This would include Medical Assistance funding to cover the entire General Assistance medical care population, which would provide health care to 20,000 more Minnesotans. In Bemidji, it would bring $5 million into health care facilities.
- Investment in infrastructure in sites such as Headwaters Science Center.
Kelliher plans two large capital investment bills in 2011 and 2012 that would create 50,000 jobs in four years.
"I would hope that this project will resubmit at that time and that we will be able to move forward together."
- Help for small businesses.
Her goal as governor would be a 7 percent increase in small business per year, with 14,000 more jobs created.
"Lots of people have good ideas, but they can't access the capital and they're not always having the technical assistance," Kelliher said.
- A good and strong economy, based on great education in the state.
The state needs to invest more in early childhood education, from birth to 5 years, which would cut costs later in remedial education, health care and corrections, she said.
Kelliher called for recommitment to higher education, pointing out how vital Bemidji State University is to the area.
A fair, equitable school funding formula for the entire state is also needed, she said.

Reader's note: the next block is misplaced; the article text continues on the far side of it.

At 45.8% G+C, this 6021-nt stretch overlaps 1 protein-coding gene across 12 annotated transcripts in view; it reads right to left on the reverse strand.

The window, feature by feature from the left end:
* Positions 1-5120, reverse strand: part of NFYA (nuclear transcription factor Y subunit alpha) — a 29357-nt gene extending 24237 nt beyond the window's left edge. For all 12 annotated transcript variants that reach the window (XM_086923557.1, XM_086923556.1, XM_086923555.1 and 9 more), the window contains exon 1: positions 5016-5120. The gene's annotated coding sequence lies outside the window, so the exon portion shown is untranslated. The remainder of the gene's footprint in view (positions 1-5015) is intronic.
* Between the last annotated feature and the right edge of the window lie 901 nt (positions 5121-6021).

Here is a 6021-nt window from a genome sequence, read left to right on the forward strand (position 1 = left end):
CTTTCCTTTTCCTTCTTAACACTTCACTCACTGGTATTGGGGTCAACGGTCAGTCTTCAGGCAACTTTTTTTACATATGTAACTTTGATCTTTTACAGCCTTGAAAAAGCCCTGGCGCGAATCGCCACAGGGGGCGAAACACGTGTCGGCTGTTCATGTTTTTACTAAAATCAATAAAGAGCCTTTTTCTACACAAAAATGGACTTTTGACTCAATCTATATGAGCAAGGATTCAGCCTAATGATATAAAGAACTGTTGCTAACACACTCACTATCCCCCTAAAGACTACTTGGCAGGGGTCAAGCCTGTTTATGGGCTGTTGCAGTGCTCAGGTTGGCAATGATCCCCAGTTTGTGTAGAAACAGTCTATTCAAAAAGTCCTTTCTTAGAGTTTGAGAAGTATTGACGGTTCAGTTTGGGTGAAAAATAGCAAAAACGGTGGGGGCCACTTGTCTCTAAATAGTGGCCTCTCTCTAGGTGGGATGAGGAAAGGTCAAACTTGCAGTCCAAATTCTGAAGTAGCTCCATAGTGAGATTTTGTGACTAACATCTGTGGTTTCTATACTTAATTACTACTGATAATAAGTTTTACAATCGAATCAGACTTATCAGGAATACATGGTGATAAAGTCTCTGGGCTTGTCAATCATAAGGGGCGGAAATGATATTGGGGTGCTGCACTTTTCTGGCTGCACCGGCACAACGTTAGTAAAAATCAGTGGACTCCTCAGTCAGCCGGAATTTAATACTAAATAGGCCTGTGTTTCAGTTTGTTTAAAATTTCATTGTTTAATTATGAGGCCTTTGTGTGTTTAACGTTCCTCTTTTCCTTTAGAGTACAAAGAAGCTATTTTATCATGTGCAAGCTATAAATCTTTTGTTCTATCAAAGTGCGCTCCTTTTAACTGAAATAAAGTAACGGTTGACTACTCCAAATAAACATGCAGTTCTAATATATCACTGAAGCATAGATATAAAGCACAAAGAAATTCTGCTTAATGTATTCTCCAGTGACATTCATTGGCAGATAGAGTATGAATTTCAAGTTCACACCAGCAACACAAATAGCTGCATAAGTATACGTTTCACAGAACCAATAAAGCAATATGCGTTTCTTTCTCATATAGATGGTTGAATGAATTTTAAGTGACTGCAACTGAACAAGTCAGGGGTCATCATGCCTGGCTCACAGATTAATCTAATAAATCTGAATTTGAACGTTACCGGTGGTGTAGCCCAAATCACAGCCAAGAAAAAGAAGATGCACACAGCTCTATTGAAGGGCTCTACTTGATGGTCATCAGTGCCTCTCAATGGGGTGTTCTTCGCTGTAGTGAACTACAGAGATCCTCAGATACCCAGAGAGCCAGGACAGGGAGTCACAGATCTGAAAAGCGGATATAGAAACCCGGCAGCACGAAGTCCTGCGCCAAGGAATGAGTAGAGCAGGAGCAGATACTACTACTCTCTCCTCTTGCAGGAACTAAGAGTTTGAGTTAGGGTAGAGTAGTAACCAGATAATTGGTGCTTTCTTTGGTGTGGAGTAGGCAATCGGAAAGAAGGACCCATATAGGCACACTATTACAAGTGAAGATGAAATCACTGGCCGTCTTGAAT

Chris Leinen, director of business services, for the Bemidji School District, noted that the Bemidji School District covers 800 square miles but the funding mechanism has little to do with the actual costs of the services provided.
"Some schools are forced to take dollars out of the classrooms to make up for shortfalls," he said.
Lorraine Cecil, a political activist for nearly 44 years, came out in support of Kelliher.
"I'm a supporter of the endorsement system," Cecil said, noting that primaries are expensive and divisive. "I think we should be putting our energy into the opposition, not beating up on each other. ... I despise primaries. All that waste of money and good will."
Cecil, 81, has been active with the DFL party since 1966, holding party offices in Beltrami County, the 7th Congressional District and the state.
"I've just been at this forever," she said. "To me, it's a form of public service. If more people would do it, we'd all be better off."
Kelliher's partners in the press conference were pleased with her commitment to the Science Center.
"I was so happy to see all the young people here ... our future leaders, our future Laddie Ewells," Sailer said to Kelliher. "We need to help move it forward and help fund (the Science Center). I'm so glad to hear that's a priority of yours. It's been Laddie's priority for many years."
"There are some really exciting opportunities, and the Science Center could be a hub of those opportunities," Olson said.
"My daughter and grandkids come down here with regularity," Persell said. "We really want to push this and we thank you for bringing that up again, Margaret. We've got a strong team to work for education and health care and this Science Center is part of that educational process."
With Kelliher, "We're going to make this state work again," Persell said. "Margaret is good at building a team and doing what needs to be done."
As Kelliher prepared to hit the road for a stop in Mahnomen, Elwell asked her for a hug and said she always liked hiring "farm kids."
"Maybe that should be the motto," Kelliher said. "Hire a farm kid to do the job."